Why did Bill Clinton do it? We're referring, of course, to the former president's comments on CNN Thursday night, when he essentially cut the legs out from under the Obama campaign's attacks on Mitt Romney's record at Bain Capital.
Here's what Mr. Clinton said, vis-a-vis Mr. Romney's career at Bain: “I don’t think we ought to get in a position where we say this is bad work. This is good work."
And he went on: “There’s no question that in terms of getting up and going to the office and, you know, basically performing the essential functions of the office, a man who’s been governor and had a sterling business career crosses the qualification threshold.”
Now, we're sure there are all kinds of Machiavellian theories floating around about how Bill may be intentionally sabotaging President Obama in order to set Hillary up for a run in 2016. But we don't actually buy that.
Others suggest the former president simply misspoke. But we don't buy that either.
Here's the thing: Clinton's comments weren't just "off message." They were a declaration of war on the message. They underscore a fundamental split within the Democratic Party that's less about Romney's record at Bain than it is about whether the party as a whole is perceived as a friend or foe of Wall Street and the world of business and high finance.
Remember, Clinton went to great lengths as president to make the Democratic Party appear more pro-business than it had in decades – supporting free trade, ending "welfare as we know it," and explicitly courting more affluent supporters, particularly on Wall Street.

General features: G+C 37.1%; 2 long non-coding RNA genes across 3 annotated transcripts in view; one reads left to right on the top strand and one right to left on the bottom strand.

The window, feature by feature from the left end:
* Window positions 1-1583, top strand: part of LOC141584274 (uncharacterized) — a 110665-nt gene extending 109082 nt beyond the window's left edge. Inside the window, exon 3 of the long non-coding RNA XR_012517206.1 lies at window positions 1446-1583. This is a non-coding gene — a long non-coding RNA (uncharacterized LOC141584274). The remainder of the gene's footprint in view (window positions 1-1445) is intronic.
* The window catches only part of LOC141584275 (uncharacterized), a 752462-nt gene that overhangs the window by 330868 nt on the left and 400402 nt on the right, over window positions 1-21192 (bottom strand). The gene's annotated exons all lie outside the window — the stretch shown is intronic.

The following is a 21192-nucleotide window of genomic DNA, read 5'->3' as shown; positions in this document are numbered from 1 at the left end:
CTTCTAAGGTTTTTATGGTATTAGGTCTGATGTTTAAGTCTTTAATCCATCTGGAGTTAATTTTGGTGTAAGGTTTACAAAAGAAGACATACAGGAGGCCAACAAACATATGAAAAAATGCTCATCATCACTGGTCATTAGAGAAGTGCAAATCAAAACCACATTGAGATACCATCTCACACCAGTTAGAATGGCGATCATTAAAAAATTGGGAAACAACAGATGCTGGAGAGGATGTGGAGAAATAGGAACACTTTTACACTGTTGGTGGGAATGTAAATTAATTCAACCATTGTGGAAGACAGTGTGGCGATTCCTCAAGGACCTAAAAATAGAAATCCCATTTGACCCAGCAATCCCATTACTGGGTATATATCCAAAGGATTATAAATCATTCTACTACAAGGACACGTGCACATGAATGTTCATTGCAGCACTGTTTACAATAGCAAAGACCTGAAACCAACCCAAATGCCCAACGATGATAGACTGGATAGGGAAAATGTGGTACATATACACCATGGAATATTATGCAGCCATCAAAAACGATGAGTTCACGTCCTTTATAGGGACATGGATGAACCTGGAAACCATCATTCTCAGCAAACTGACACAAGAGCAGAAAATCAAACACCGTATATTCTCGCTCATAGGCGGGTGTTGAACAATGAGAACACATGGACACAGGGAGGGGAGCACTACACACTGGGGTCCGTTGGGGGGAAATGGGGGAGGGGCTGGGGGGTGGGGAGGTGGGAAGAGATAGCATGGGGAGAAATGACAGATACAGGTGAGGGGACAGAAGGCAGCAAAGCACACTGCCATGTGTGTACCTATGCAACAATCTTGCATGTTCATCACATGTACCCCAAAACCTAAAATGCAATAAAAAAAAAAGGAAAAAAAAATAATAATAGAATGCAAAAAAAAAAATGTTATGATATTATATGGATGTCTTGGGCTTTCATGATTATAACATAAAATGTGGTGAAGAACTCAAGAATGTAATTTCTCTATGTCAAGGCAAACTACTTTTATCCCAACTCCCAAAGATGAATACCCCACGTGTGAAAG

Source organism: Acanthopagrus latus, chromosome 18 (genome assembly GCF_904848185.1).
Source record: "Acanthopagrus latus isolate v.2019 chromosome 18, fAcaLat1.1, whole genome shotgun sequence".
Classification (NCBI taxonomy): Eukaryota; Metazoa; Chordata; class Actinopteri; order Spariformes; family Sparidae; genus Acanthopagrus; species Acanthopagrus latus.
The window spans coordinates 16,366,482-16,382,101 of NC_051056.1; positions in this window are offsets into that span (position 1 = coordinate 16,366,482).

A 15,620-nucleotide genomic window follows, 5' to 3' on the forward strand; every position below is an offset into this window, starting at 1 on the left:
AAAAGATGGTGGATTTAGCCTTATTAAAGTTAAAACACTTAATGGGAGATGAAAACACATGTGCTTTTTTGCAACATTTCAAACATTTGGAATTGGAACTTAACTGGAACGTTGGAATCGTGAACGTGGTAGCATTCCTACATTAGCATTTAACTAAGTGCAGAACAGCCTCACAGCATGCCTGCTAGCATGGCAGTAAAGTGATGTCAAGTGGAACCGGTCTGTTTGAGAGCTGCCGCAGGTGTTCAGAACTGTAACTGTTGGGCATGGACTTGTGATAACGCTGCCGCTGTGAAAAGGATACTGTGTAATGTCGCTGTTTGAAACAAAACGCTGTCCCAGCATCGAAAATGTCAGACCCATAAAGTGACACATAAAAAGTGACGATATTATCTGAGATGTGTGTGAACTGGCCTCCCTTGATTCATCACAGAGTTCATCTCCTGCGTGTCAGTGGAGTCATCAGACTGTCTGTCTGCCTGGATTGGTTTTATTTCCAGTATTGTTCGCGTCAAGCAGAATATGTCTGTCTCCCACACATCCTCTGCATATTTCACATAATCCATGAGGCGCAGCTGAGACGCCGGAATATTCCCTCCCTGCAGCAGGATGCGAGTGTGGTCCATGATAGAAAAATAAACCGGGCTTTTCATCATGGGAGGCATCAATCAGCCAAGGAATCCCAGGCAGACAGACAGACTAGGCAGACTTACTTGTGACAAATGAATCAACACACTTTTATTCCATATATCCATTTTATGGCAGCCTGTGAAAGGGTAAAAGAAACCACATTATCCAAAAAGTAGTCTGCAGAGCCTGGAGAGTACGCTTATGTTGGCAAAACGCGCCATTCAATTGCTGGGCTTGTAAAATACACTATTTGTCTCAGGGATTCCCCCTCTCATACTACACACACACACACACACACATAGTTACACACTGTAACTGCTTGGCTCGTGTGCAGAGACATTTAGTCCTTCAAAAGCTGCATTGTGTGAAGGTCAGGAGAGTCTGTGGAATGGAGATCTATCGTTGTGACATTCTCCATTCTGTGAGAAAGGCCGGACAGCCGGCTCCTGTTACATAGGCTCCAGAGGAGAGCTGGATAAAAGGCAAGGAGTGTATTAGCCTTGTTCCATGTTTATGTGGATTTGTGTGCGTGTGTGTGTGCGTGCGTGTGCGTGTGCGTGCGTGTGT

Since then, when Democratic candidates have seemed to push the party back toward a more explicit economic populism, or appeared to demonize big business, Clinton has often signaled his disapproval. After Al Gore ran on the slogan "the people versus the powerful" in 2000 and lost (though barely), Clinton later commented that he thought Gore's message hadn't worked.
Obama's relationship with Wall Street and the business community has undergone a notable shift between this campaign and the last, and the president's message has taken on a more stridently populist tone. While the last Obama campaign was about creating a new, post-partisan era of government, this one has centered on economic fairness, highlighting inequities in the tax code, and the need for regulations and other policies that protect the little guy. Over the past four years, many business leaders have bristled at what they perceive as unfair attacks coming from the president. And campaign contributions from Wall Street have fallen off precipitously for Obama.
Clinton's defense of Romney – or rather, his implied criticism of Obama's criticism of Romney – may seem like a slap in the face. But if Clinton truly believes that economic populism is a losing strategy for Democrats, his comments may actually have been an effort, in his view, to save the Obama campaign from itself. By undercutting so publicly the Obama campaign's attacks on Romney's career, Clinton may well have permanently – and, yes, somewhat humiliatingly – eliminated that line of argument from the campaign's arsenal. And we'd wager he thinks he was doing them a favor.